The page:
By Matt Taibbi
It is symptomatic of the underlying tenor of American life that vulgar terms for sexual intercourse also convey the sense of getting the better of someone, working him over, taking him in, imposing your will through guile, deception, or superior force.
— Christopher Lasch, The Culture of Narcissism
Back in 1979, social critic Christopher Lasch wasn’t buying the idea that Americans in the sex-drugs-and-disco era were actually having fun.
“This hedonism is a fraud,” he wrote. “The pursuit of pleasure disguises a struggle for power. Americans have not really become more sociable and cooperative… they have merely become more adept at exploiting the conventions of interpersonal relations for their own benefit.”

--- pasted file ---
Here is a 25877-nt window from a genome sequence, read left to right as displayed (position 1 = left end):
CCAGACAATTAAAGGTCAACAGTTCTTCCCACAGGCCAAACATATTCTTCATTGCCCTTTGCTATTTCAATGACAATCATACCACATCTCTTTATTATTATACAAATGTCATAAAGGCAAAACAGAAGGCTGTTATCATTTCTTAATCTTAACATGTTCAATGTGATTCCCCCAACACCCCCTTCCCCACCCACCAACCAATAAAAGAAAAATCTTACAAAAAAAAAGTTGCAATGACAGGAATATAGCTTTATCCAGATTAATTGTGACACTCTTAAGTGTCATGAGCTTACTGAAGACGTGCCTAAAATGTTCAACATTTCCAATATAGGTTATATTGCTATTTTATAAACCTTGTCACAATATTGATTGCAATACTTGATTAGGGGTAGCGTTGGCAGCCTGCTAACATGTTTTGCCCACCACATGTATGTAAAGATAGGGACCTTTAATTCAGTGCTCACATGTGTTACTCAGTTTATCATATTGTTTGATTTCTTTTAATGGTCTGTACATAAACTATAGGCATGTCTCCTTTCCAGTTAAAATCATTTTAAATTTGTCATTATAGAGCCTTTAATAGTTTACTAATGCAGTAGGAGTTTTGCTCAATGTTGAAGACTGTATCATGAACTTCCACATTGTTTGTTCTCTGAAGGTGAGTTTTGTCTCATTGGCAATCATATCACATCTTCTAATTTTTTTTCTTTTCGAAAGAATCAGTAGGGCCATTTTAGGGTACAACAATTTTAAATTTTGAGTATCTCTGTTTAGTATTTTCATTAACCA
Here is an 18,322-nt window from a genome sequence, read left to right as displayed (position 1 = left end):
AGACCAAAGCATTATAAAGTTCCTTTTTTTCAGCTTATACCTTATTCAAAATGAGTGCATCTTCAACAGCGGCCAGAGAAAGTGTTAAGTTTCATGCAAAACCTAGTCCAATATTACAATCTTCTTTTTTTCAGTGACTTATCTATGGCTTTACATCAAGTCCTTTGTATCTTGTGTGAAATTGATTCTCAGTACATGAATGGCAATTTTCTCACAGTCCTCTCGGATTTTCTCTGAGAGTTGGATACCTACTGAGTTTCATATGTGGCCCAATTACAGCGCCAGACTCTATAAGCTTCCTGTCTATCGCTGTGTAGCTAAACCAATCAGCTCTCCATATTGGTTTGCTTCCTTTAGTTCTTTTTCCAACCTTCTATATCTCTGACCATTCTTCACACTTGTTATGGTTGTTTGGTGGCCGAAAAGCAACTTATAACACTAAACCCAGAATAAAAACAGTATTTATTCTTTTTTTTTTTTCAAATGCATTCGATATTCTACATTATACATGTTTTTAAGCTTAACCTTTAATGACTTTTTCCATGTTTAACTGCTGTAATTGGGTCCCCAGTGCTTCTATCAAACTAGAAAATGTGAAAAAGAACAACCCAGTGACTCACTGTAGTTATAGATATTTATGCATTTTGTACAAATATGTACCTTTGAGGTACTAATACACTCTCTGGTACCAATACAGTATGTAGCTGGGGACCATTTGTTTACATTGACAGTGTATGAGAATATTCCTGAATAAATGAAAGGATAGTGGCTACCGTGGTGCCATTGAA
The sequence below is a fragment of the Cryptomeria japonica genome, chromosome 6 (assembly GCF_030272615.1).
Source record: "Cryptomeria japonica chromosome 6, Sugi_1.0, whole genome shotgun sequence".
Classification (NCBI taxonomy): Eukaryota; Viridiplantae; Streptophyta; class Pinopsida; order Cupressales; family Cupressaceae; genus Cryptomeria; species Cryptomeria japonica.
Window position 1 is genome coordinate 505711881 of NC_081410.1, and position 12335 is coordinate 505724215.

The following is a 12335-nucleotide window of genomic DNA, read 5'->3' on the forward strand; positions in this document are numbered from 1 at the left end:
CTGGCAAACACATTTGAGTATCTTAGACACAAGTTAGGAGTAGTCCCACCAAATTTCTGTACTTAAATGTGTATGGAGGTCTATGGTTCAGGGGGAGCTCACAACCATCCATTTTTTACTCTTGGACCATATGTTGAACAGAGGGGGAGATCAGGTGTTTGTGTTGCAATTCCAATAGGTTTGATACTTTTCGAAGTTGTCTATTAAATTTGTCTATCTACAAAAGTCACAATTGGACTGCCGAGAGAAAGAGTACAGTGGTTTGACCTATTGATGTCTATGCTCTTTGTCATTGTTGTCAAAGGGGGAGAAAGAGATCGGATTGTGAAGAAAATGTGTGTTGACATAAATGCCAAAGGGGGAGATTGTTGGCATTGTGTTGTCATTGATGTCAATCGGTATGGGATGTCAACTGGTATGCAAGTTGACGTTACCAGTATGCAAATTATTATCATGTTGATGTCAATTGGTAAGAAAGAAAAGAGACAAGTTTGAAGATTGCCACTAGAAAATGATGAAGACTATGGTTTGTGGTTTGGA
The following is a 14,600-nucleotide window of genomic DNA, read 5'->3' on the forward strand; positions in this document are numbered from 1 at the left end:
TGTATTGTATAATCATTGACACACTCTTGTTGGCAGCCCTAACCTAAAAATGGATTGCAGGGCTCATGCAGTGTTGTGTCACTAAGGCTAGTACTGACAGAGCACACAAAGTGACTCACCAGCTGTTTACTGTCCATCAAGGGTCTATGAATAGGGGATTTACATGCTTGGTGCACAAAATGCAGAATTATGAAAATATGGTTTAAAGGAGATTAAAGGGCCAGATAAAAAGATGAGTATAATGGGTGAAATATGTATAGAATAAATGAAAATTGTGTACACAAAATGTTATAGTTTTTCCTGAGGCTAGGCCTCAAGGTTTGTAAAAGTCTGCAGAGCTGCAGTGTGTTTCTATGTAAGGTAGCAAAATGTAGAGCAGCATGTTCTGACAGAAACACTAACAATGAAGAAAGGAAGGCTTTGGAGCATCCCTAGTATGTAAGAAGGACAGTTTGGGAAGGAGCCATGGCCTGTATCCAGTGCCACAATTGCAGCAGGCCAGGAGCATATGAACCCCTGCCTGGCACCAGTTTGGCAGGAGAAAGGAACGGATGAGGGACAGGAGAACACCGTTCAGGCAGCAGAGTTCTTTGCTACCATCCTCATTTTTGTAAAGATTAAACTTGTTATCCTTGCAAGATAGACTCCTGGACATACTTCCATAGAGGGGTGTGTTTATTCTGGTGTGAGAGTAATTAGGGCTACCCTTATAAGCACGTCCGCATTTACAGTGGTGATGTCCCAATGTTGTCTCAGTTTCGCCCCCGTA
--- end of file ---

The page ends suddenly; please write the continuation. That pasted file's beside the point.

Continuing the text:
Lasch’s reasoning traced to the beginning of American society.
The Puritans embraced the idea of getting rich, but “saw personal aggrandizement as incidental to social labor” and “instructed men who prospered not to lord it over neighbors.”